The Not So Good Stuff

When a player has limited movement, boss battles must have a sense of balance and fairness. Your first fight with the G monster takes place in a boiler room. You’re surrounded by tight walkways and sharp turns. It’s hectic, but there is room to create distance to attack and avoid damage. Your second fight against G happens on a small platform. There is hardly any room to move, and the G’s range of attack feels unfair. My first attempt at the second battle was absolutely terrible. I had no ammo, which is something that had never happened before. There was only one box of ammo lying around, and that wasn’t enough to get the job done. After multiple attempts, I said: “fuck it.” My frustration had reached an all-time high, and I couldn’t take it anymore. It felt like I was being punished for playing the game the “wrong way”. It’s as if the designers abandoned me. There was always enough ammo or health until it wasn’t.

I put the controller down swearing to write this review without completing the campaign. If the game was going to treat me like this, I was out. But the next day I was back, determined to finish. And for the first time, I did something I didn’t think I would have to do. I loaded an earlier save and proceeded to run through the game again, this time persevering ammo. This time I beat the boss, but the damage was done. I just wanted this game over with. Everything that I overlooked became a glaring fault of bad design. “Why the hell wasn’t I stronger at the end of the game?” “Why on God’s earth don’t I have the ability to roll?! “Leon is a cop! He must have some type of training to get away!” These thoughts flooded my mind as I fought the last two bosses, finishing a campaign years in the making.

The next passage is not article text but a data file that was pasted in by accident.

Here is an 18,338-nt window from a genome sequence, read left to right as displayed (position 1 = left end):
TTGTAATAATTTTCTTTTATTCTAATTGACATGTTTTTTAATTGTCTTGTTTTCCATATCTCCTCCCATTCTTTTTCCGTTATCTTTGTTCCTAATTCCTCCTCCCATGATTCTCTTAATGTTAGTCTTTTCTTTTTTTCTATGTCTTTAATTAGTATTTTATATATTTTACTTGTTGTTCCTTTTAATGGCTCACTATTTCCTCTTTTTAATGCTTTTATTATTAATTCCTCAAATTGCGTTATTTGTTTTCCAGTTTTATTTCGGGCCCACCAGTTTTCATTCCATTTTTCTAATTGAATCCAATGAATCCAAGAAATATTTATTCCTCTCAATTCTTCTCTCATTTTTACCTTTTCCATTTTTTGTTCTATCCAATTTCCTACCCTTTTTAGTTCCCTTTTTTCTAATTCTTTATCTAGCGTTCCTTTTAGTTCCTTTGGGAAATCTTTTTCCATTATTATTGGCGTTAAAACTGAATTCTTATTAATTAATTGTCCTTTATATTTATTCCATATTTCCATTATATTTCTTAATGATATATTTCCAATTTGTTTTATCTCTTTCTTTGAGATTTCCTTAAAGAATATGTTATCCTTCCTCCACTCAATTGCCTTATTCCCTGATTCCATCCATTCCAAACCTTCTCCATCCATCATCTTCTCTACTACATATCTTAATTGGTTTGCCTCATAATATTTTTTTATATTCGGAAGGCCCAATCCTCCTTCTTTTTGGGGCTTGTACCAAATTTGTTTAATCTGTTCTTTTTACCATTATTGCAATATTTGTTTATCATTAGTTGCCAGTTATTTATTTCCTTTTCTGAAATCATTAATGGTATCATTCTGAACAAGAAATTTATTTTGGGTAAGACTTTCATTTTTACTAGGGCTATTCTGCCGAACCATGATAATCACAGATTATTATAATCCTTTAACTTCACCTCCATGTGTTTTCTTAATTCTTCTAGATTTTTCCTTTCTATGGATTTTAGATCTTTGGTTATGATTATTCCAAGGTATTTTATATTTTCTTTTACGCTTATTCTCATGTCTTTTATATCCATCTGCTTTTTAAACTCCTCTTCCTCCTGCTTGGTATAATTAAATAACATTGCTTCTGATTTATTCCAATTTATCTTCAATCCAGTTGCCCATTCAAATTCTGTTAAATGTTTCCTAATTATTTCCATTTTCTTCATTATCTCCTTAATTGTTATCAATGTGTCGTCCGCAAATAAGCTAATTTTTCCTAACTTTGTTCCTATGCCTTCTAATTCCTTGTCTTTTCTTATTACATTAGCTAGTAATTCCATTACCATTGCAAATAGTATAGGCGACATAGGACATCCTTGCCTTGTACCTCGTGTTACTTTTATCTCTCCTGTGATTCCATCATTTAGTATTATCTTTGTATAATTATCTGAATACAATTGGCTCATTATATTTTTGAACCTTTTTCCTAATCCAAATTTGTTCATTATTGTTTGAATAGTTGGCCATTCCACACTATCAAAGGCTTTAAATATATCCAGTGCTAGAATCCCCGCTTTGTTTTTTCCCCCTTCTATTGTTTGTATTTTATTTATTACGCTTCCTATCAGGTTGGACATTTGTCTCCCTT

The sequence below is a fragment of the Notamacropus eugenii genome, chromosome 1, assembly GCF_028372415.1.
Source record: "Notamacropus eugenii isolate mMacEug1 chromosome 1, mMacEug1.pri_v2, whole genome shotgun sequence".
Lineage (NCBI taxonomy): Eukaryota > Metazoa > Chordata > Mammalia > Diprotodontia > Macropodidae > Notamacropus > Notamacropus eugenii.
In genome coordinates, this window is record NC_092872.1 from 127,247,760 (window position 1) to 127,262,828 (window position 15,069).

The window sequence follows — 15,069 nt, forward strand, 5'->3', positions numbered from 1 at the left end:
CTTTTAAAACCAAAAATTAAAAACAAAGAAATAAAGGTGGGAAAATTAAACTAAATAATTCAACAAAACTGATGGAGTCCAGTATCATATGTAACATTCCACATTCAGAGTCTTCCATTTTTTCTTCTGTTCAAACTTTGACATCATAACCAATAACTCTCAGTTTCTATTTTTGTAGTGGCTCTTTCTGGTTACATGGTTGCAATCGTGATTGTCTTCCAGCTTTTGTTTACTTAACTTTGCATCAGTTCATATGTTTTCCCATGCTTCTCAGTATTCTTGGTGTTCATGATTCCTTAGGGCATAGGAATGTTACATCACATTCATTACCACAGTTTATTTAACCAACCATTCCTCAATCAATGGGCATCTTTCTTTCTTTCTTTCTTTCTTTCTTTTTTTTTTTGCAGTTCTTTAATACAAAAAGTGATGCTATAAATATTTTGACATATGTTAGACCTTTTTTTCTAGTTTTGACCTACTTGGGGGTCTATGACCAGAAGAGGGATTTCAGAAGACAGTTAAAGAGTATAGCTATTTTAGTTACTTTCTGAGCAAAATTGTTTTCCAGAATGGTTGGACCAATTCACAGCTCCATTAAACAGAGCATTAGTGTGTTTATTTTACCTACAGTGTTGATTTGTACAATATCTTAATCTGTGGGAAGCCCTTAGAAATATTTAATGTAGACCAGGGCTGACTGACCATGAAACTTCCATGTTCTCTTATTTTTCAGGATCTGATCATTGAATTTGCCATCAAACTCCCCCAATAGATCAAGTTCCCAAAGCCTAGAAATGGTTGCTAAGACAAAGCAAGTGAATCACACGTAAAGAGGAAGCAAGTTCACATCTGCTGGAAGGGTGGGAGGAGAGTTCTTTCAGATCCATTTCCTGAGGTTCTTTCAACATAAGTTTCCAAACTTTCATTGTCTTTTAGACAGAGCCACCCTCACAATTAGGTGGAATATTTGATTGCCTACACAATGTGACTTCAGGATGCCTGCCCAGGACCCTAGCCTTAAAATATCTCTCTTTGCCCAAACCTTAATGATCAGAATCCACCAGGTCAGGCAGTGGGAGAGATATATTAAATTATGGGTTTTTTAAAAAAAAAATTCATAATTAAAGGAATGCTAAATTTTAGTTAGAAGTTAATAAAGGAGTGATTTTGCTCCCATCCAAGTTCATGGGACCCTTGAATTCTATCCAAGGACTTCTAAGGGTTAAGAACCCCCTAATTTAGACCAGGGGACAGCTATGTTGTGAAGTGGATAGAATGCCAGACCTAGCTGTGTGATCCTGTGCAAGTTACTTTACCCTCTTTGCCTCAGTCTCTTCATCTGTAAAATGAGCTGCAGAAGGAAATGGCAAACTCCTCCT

It wouldn’t be a Capcom game if they didn’t grade your performance. I received a B for efforts and a message to play the game a second time to experience the true ending and scenes that I missed from the first playthrough. Thanks, but no thanks. As much as I would like to play through the game with Claire, I’m burnt out. Not only burn out but let down. How could a game that did everything right, pull a 180, and do everything so wrong? I will always cherish my first hours with the game and would tell anyone who enjoys video games to play that section. But that second half…